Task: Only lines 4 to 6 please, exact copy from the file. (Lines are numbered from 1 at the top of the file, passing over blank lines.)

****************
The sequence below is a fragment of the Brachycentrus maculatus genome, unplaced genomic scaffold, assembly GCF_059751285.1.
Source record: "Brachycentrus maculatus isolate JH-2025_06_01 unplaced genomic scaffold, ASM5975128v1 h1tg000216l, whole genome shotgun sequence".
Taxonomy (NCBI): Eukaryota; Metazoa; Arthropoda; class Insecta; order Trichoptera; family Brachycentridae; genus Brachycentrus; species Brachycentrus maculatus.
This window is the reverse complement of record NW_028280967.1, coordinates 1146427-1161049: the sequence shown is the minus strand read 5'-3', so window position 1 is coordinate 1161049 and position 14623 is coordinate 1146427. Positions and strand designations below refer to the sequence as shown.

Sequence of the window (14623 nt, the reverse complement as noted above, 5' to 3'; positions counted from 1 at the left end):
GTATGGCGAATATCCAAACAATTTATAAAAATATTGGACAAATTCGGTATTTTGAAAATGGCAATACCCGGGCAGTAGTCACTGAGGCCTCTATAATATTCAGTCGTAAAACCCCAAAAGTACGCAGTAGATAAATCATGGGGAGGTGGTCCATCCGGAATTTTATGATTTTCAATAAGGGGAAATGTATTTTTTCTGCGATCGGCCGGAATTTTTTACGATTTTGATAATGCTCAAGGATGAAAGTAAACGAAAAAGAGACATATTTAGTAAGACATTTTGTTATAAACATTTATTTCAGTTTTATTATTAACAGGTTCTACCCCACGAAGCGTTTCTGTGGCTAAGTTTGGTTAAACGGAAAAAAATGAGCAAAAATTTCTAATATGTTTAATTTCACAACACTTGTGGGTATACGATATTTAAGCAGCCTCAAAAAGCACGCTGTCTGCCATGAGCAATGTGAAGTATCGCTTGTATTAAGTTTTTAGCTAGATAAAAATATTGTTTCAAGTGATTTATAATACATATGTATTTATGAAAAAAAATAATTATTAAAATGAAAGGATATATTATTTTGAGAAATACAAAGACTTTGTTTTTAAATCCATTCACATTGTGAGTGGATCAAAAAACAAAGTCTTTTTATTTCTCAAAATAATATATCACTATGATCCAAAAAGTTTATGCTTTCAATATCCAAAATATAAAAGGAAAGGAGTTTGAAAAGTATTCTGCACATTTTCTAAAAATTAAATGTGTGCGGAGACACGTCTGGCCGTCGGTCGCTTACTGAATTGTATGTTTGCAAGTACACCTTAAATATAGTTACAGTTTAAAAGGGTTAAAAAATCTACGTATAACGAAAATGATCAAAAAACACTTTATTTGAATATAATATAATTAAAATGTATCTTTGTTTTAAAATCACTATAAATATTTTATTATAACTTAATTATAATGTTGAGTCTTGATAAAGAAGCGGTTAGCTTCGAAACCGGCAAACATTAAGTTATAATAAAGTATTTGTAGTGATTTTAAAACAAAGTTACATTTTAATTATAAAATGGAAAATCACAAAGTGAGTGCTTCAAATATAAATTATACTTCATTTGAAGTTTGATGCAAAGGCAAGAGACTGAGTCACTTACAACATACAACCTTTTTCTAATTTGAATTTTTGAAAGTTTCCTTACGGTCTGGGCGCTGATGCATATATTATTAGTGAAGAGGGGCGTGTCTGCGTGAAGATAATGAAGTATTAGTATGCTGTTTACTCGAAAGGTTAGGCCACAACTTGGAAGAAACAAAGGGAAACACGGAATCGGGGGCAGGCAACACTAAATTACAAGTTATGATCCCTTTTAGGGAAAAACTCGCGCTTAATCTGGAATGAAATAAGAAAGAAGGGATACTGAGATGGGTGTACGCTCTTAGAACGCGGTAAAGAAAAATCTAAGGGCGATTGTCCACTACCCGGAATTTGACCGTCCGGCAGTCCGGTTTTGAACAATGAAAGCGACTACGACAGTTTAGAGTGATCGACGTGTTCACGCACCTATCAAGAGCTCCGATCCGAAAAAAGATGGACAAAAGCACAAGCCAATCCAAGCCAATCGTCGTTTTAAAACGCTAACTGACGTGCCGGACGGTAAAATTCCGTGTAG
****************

This window is the reverse complement of record NW_028280967.1, coordinates 1146427-1161049: the sequence shown is the minus strand read 5'-3', so window position 1 is coordinate 1161049 and position 14623 is coordinate 1146427. Positions and strand designations below refer to the sequence as shown.

Sequence of the window (14623 nt, the reverse complement as noted above, 5' to 3'; positions counted from 1 at the left end):
GTATGGCGAATATCCAAACAATTTATAAAAATATTGGACAAATTCGGTATTTTGAAAATGGCAATACCCGGGCAGTAGTCACTGAGGCCTCTATAATATTCAGTCGTAAAACCCCAAAAGTACGCAGTAGATAAATCATGGGGAGGTGGTCCATCCGGAATTTTATGATTTTCAATAAGGGGAAATGTATTTTTTCTGCGATCGGCCGGAATTTTTTACGATTTTGATAATGCTCAAGGATGAAAGTAAACGAAAAAGAGACATATTTAGTAAGACATTTTGTTATAAACATTTATTTCAGTTTTATTATTAACAGGTTCTACCCCACGAAGCGTTTCTGTGGCTAAGTTTGGTTAAACGGAAAAAAATGAGCAAAAATTTCTAATATGTTTAATTTCACAACACTTGTGGGTATACGATATTTAAGCAGCCTCAAAAAGCACGCTGTCTGCCATGAGCAATGTGAAGTATCGCTTGTATTAAGTTTTTAGCTAGATAAAAATATTGTTTCAAGTGATTTATAATACATATGTATTTATGAAAAAAAATAATTATTAAAATGAAAGGATATATTATTTTGAGAAATACAAAGACTTTGTTTTTAAATCCATTCACATTGTGAGTGGATCAAAAAACAAAGTCTTTTTATTTCTCAAAATAATATATCACTATGATCCAAAAAGTTTATGCTTTCAATATCCAAAATATAAAAGGAAAGGAGTTTGAAAAGTATTCTGCACATTTTCTAAAAATTAAATGTGTGCGGAGACACGTCTGGCCGTCGGTCGCTTACTGAATTGTATGTTTGCAAGTACACCTTAAATATAGTTACAGTTTAAAAGGGTTAAAAAATCTACGTATAACGAAAATGATCAAAAAACACTTTATTTGAATATAATATAATTAAAATGTATCTTTGTTTTAAAATCACTATAAATATTTTATTATAACTTAATTATAATGTTGAGTCTTGATAAAGAAGCGGTTAGCTTCGAAACCGGCAAACATTAAGTTATAATAAAGTATTTGTAGTGATTTTAAAACAAAGTTACATTTTAATTATAAAATGGAAAATCACAAAGTGAGTGCTTCAAATATAAATTATACTTCATTTGAAGTTTGATGCAAAGGCAAGAGACTGAGTCACTTACAACATACAACCTTTTTCTAATTTGAATTTTTGAAAGTTTCCTTACGGTCTGGGCGCTGATGCATATATTATTAGTGAAGAGGGGCGTGTCTGCGTGAAGATAATGAAGTATTAGTATGCTGTTTACTCGAAAGGTTAGGCCACAACTTGGAAGAAACAAAGGGAAACACGGAATCGGGGGCAGGCAACACTAAATTACAAGTTATGATCCCTTTTAGGGAAAAACTCGCGCTTAATCTGGAATGAAATAAGAAAGAAGGGATACTGAGATGGGTGTACGCTCTTAGAACGCGGTAAAGAAAAATCTAAGGGCGATTGTCCACTACCCGGAATTTGACCGTCCGGCAGTCCGGTTTTGAACAATGAAAGCGACTACGACAGTTTAGAGTGATCGACGTGTTCACGCACCTATCAAGAGCTCCGATCCGAAAAAAGATGGACAAAAGCACAAGCCAATCCAAGCCAATCGTCGTTTTAAAACGCTAACTGACGTGCCGGACGGTAAAATTCCGTGTAG